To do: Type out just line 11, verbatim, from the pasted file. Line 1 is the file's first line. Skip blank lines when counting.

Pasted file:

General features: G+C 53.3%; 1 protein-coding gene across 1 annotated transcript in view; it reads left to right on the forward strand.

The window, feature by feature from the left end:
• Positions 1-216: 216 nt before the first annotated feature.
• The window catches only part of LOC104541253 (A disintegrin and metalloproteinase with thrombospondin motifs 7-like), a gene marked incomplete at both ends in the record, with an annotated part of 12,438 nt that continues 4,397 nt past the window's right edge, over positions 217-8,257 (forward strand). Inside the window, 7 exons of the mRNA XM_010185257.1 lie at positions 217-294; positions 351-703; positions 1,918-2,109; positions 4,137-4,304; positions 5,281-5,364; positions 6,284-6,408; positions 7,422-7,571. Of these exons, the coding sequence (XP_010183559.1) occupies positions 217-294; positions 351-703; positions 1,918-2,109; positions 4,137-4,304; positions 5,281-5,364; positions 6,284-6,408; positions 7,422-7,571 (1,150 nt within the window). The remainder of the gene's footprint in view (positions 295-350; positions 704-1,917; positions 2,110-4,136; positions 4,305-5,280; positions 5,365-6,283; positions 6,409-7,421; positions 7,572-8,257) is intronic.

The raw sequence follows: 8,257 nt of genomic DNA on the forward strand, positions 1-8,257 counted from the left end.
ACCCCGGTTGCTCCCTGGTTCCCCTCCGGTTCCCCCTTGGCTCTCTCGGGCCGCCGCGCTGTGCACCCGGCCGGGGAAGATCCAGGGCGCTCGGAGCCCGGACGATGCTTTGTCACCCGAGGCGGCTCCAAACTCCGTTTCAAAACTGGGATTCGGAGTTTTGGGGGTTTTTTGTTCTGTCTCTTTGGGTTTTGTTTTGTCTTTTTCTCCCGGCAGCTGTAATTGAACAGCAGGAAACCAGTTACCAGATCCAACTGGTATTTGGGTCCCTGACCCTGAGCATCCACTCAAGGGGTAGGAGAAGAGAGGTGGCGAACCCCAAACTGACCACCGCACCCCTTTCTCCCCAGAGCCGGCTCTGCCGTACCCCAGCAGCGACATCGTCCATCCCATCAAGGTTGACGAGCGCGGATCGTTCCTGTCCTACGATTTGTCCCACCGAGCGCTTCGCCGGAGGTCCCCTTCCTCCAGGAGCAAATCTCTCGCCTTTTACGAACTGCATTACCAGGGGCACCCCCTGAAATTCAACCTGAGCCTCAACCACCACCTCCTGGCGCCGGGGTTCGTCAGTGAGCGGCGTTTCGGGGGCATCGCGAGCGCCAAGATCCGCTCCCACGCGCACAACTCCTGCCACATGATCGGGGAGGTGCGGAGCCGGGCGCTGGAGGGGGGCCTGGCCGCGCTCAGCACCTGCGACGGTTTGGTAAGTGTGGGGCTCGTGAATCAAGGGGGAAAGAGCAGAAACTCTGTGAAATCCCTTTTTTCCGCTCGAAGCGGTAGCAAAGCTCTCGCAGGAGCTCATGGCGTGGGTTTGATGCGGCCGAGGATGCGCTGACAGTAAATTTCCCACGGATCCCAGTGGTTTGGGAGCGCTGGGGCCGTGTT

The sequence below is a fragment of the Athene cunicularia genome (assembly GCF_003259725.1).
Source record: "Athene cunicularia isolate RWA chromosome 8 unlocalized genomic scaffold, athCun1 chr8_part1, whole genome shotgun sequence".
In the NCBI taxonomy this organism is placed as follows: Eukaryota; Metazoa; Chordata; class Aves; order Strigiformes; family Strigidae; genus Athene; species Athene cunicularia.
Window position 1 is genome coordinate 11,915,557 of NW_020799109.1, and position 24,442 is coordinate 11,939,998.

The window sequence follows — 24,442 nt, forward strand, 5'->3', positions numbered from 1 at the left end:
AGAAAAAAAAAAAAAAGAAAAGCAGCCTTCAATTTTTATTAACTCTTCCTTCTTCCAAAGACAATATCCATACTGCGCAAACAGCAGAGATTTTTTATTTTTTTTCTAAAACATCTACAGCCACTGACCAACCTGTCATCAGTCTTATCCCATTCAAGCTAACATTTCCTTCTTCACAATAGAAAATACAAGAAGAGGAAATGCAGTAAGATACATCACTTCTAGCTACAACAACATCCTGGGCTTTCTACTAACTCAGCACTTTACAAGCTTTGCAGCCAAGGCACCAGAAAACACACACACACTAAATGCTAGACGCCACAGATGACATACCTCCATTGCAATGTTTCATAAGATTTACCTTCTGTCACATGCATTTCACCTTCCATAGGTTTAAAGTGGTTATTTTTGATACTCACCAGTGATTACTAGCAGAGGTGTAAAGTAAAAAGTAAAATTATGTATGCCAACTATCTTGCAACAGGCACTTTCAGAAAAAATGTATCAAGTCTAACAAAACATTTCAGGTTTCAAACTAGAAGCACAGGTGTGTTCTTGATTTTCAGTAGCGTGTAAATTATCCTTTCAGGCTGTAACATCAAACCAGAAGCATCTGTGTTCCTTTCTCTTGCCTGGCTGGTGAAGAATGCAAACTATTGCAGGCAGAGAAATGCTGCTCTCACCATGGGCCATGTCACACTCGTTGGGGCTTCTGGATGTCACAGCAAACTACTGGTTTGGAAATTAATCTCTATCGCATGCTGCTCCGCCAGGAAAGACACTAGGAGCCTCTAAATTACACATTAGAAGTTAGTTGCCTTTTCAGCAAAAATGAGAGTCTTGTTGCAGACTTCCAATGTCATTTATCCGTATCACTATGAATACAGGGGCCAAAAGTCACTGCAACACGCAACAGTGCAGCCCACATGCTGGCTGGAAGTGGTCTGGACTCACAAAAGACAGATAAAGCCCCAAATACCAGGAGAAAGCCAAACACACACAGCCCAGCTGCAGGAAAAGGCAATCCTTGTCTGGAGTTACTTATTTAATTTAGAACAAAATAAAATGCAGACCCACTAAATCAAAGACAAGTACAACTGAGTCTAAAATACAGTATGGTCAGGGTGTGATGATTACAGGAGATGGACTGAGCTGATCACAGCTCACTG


The window sequence follows — 24,442 nt, forward strand, 5'->3', positions numbered from 1 at the left end: